In the Washington Post, Emma Brown describes the findings of a new study by Joshua Goodman on the impact of snow days on student achievement.
Here’s what the Common Core is designed to communicate: If your children are meeting the standards, it means they are believed to be on track for college and career readiness by the end of high school
If cities simply add more choice schools in the absence of changes to the enrollment process, parents can struggle to find information on schools, be forced to fill out widely varying school applications, and then receive a staggered barrage of acceptance and rejection notices.
When seats open up in charter schools mid-year, should those spots be filled by students on the waiting list, or should they be allowed to remain empty?
Chester E. Finn, Jr. wonders how it is possible that Brookings is allowing Russ Whitehurst to leave his position as the head of the Brown Center on Education Policy
Rural superintendent don’t consider teacher recruitment and retention among their biggest challenges…and mixing rural schooling and technology is more complicated than you might think.
Some fret that states that make the U.S. citizenship test a graduation requirement may be tacitly encouraging schools to abandon semester-long classes in civics. I’m skeptical.
In an op-ed in the Washington Post, two leaders of the D.C. Public Charter School Board argue that the goal should not be for ALL D.C. schools to become charter schools.
We’re hiring a manuscript editor at Education Next.
Some reforms may exacerbate inequality because they don’t help every last needy student. But pursuing equity above all else could jeopardize the gains of some very needy kids.
Some education reformers and media outlets are already using the results of the new, tougher tests to brand schools as “failing” if most of their students don’t meet the higher standards.
A parent in Virginia has sued state officials to force the release of value-added evaluation data for thousands of teachers across Virginia. The Washington Post ran on its front page a long article by Emma Brown about the issue raised by the lawsuit.
This St. Patrick’s Day, as always, “what will likely go unheralded is the singular achievement of the Irish in their adopted homeland: the Catholic school system that stretches across the nation and ranges from kindergarten through college.” So writes William McGurn in today’s Wall Street Journal.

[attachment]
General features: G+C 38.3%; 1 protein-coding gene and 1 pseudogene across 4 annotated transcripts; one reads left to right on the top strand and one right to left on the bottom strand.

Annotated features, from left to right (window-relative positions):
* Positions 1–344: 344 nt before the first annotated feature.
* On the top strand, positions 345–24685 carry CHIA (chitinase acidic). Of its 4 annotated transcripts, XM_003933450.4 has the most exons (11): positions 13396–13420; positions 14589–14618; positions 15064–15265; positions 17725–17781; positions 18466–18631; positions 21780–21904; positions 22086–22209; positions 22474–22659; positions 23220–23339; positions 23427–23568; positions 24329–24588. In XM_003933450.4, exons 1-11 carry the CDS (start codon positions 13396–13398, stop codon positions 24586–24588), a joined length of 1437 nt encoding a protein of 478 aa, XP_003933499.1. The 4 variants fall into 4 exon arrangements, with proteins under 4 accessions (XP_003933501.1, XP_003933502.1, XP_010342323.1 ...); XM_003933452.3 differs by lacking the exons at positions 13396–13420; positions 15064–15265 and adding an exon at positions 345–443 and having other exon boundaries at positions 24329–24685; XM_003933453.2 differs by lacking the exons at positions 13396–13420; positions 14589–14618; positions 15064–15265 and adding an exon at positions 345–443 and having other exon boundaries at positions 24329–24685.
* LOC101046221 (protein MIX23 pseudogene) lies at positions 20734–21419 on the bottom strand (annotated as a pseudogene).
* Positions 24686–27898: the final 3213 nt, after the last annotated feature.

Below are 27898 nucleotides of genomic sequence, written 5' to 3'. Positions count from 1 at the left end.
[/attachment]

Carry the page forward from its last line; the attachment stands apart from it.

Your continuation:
How Illinois became one of the worst-funded states in the nation (pension-wise) and the consequences for the state’s education funding.
As the diversity of students in our schools continues to grow, the arguments for policies meant to improve representation among teachers have more and more evidence to support them.
What works in one place, at one time, for a certain community, will often turn out differently elsewhere.
Milestones seeks to demystify the Common Core standards with a free and engaging collection of short videos showing what grade-level work looks like
Teachers who perform well and want to teach beyond the prescribed plan retirement age shouldn’t be punished
In his New York Times column, Nicholas Kristof argues that Democrats made a historic mistake fifty years ago when they distanced themselves from the Moynihan Report.
Affluent parents busy juggling work and family are increasingly turning to Uber and other app-based car services to take their kids to and from school and afterschool activities.
Advice for superintendents on how to survive the education reform wars
School choice advocates should be very wary of the kind of right-of-center technocratic tinkering that has crippled school choice programs in Louisiana and Wisconsin.
In Boston, three prominent lawyers are filing a lawsuit to overturn the state’s cap on charter schools. Efforts by charter school advocates to raise the cap have been defeated by state lawmakers.
We are moving kids beyond just giving answers to explaining answers. That certainly won’t be an easy transition, but it most assuredly is a necessary one.
In a long article in Sunday’s Washington Post, Emily Badger writes about Robert Putnam’s new book, Our Kids: The American Dream in Crisis.